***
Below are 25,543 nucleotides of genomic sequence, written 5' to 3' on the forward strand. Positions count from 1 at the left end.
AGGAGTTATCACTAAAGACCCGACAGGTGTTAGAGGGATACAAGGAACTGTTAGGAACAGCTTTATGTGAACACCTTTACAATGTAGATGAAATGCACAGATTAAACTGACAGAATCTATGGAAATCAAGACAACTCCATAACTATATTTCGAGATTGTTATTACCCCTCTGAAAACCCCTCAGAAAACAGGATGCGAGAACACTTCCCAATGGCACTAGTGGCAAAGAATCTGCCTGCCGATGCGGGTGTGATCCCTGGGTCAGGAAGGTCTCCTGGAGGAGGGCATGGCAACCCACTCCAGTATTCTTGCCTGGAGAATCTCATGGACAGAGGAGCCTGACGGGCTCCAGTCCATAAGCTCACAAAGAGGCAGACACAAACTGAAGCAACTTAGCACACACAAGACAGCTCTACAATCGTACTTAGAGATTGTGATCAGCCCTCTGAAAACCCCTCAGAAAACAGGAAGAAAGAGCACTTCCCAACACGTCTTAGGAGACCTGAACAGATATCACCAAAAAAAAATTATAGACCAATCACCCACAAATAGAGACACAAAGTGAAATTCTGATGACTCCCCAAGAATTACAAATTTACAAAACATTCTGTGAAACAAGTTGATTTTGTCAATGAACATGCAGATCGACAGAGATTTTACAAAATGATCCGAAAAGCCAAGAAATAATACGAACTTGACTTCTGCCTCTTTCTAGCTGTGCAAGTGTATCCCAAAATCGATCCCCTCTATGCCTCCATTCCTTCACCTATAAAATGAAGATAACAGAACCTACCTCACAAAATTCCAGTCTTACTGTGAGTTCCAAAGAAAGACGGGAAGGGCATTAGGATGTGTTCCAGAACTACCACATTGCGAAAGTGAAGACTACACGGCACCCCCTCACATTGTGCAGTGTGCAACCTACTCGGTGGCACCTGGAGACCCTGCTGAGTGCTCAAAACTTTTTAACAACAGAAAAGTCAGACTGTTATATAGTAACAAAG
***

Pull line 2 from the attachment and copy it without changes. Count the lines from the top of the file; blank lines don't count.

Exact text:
AGGAGTTATCACTAAAGACCCGACAGGTGTTAGAGGGATACAAGGAACTGTTAGGAACAGCTTTATGTGAACACCTTTACAATGTAGATGAAATGCACAGATTAAACTGACAGAATCTATGGAAATCAAGACAACTCCATAACTATATTTCGAGATTGTTATTACCCCTCTGAAAACCCCTCAGAAAACAGGATGCGAGAACACTTCCCAATGGCACTAGTGGCAAAGAATCTGCCTGCCGATGCGGGTGTGATCCCTGGGTCAGGAAGGTCTCCTGGAGGAGGGCATGGCAACCCACTCCAGTATTCTTGCCTGGAGAATCTCATGGACAGAGGAGCCTGACGGGCTCCAGTCCATAAGCTCACAAAGAGGCAGACACAAACTGAAGCAACTTAGCACACACAAGACAGCTCTACAATCGTACTTAGAGATTGTGATCAGCCCTCTGAAAACCCCTCAGAAAACAGGAAGAAAGAGCACTTCCCAACACGTCTTAGGAGACCTGAACAGATATCACCAAAAAAAAATTATAGACCAATCACCCACAAATAGAGACACAAAGTGAAATTCTGATGACTCCCCAAGAATTACAAATTTACAAAACATTCTGTGAAACAAGTTGATTTTGTCAATGAACATGCAGATCGACAGAGATTTTACAAAATGATCCGAAAAGCCAAGAAATAATACGAACTTGACTTCTGCCTCTTTCTAGCTGTGCAAGTGTATCCCAAAATCGATCCCCTCTATGCCTCCATTCCTTCACCTATAAAATGAAGATAACAGAACCTACCTCACAAAATTCCAGTCTTACTGTGAGTTCCAAAGAAAGACGGGAAGGGCATTAGGATGTGTTCCAGAACTACCACATTGCGAAAGTGAAGACTACACGGCACCCCCTCACATTGTGCAGTGTGCAACCTACTCGGTGGCACCTGGAGACCCTGCTGAGTGCTCAAAACTTTTTAACAACAGAAAAGTCAGACTGTTATATAGTAACAAAG